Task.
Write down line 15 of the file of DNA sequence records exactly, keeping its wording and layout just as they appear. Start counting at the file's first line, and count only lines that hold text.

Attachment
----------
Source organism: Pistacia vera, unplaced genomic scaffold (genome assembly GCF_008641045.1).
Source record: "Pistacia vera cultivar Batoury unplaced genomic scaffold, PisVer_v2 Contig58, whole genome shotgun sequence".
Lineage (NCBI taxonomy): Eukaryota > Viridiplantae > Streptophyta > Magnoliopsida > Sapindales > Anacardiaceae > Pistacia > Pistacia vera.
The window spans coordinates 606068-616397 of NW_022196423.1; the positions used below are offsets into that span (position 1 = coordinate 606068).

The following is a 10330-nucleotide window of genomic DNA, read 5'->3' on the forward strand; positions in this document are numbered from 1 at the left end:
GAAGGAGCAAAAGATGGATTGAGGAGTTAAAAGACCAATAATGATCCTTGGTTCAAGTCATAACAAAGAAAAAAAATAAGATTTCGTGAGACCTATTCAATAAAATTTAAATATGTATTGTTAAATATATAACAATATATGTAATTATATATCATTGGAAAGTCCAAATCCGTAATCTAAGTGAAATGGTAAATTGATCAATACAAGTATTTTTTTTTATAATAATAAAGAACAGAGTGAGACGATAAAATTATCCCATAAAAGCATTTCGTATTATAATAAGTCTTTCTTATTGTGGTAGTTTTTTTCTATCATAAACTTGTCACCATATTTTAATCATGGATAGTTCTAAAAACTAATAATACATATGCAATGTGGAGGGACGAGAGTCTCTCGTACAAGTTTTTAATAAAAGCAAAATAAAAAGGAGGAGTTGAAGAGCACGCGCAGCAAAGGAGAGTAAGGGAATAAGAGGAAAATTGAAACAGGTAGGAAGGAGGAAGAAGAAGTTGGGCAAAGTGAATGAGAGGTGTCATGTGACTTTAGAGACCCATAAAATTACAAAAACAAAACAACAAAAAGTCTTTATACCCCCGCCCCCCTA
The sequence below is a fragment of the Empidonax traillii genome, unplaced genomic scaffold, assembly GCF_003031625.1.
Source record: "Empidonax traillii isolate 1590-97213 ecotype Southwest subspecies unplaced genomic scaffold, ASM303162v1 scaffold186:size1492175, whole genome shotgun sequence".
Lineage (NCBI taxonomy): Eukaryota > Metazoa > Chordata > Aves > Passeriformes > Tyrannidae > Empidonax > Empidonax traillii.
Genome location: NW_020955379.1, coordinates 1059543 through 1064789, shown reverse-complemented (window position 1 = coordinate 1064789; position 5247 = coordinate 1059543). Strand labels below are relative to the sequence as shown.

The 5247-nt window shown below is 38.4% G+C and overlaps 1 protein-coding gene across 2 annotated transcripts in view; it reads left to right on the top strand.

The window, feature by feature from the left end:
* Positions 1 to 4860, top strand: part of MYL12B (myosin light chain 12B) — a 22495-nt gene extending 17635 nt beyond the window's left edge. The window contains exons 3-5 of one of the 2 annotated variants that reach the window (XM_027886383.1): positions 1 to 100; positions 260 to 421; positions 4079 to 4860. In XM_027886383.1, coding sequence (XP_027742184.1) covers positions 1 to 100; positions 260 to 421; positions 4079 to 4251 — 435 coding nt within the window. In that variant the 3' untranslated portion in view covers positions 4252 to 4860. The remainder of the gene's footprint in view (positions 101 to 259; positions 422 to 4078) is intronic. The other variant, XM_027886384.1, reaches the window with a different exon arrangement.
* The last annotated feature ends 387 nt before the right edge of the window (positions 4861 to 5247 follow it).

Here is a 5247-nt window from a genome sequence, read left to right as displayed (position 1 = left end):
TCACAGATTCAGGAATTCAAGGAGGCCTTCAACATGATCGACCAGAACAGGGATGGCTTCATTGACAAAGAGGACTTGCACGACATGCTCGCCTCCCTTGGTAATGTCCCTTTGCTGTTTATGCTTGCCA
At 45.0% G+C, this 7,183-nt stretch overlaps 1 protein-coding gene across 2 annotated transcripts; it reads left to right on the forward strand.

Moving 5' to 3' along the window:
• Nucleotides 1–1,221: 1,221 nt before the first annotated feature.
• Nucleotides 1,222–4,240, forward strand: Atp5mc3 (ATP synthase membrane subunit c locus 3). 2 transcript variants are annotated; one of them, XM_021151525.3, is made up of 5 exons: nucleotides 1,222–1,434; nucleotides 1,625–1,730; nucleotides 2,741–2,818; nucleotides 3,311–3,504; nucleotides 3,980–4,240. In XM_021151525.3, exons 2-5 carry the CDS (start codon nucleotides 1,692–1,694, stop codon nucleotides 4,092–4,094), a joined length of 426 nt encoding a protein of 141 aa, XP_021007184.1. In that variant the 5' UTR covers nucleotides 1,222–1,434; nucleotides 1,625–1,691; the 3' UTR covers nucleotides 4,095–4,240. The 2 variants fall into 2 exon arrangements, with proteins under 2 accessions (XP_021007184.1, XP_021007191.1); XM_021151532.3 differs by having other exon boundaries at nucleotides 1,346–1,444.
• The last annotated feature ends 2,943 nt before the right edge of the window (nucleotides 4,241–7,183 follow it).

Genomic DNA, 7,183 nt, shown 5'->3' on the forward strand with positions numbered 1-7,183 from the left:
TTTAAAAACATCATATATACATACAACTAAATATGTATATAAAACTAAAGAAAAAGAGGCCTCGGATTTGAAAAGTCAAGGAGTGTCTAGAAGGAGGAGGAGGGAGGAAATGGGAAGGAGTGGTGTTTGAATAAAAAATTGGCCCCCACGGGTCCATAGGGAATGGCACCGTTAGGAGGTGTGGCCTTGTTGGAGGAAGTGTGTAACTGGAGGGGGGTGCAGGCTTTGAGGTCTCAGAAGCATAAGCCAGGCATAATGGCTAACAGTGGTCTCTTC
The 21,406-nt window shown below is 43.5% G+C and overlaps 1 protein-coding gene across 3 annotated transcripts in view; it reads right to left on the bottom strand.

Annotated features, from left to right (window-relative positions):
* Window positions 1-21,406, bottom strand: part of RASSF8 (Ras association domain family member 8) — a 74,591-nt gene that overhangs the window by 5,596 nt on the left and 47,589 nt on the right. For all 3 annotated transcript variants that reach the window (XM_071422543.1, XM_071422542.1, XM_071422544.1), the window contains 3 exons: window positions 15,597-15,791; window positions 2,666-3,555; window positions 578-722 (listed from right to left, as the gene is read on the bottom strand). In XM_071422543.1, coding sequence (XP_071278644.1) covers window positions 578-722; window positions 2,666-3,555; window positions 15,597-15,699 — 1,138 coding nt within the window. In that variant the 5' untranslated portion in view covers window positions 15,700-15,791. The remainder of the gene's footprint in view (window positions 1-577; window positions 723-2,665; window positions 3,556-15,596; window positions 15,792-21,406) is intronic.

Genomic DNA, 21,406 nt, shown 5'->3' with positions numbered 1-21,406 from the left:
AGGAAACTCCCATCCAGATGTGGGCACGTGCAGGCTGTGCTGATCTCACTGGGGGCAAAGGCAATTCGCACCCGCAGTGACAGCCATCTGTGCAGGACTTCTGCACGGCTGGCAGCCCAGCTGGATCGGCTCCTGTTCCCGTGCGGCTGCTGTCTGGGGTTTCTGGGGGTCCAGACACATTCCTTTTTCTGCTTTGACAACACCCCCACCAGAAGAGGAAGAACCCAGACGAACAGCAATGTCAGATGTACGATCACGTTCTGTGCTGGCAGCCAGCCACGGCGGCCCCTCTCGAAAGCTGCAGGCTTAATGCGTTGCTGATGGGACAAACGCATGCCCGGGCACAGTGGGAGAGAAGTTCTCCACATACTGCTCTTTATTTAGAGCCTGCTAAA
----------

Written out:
Here is a 5247-nt window from a genome sequence, read left to right as displayed (position 1 = left end):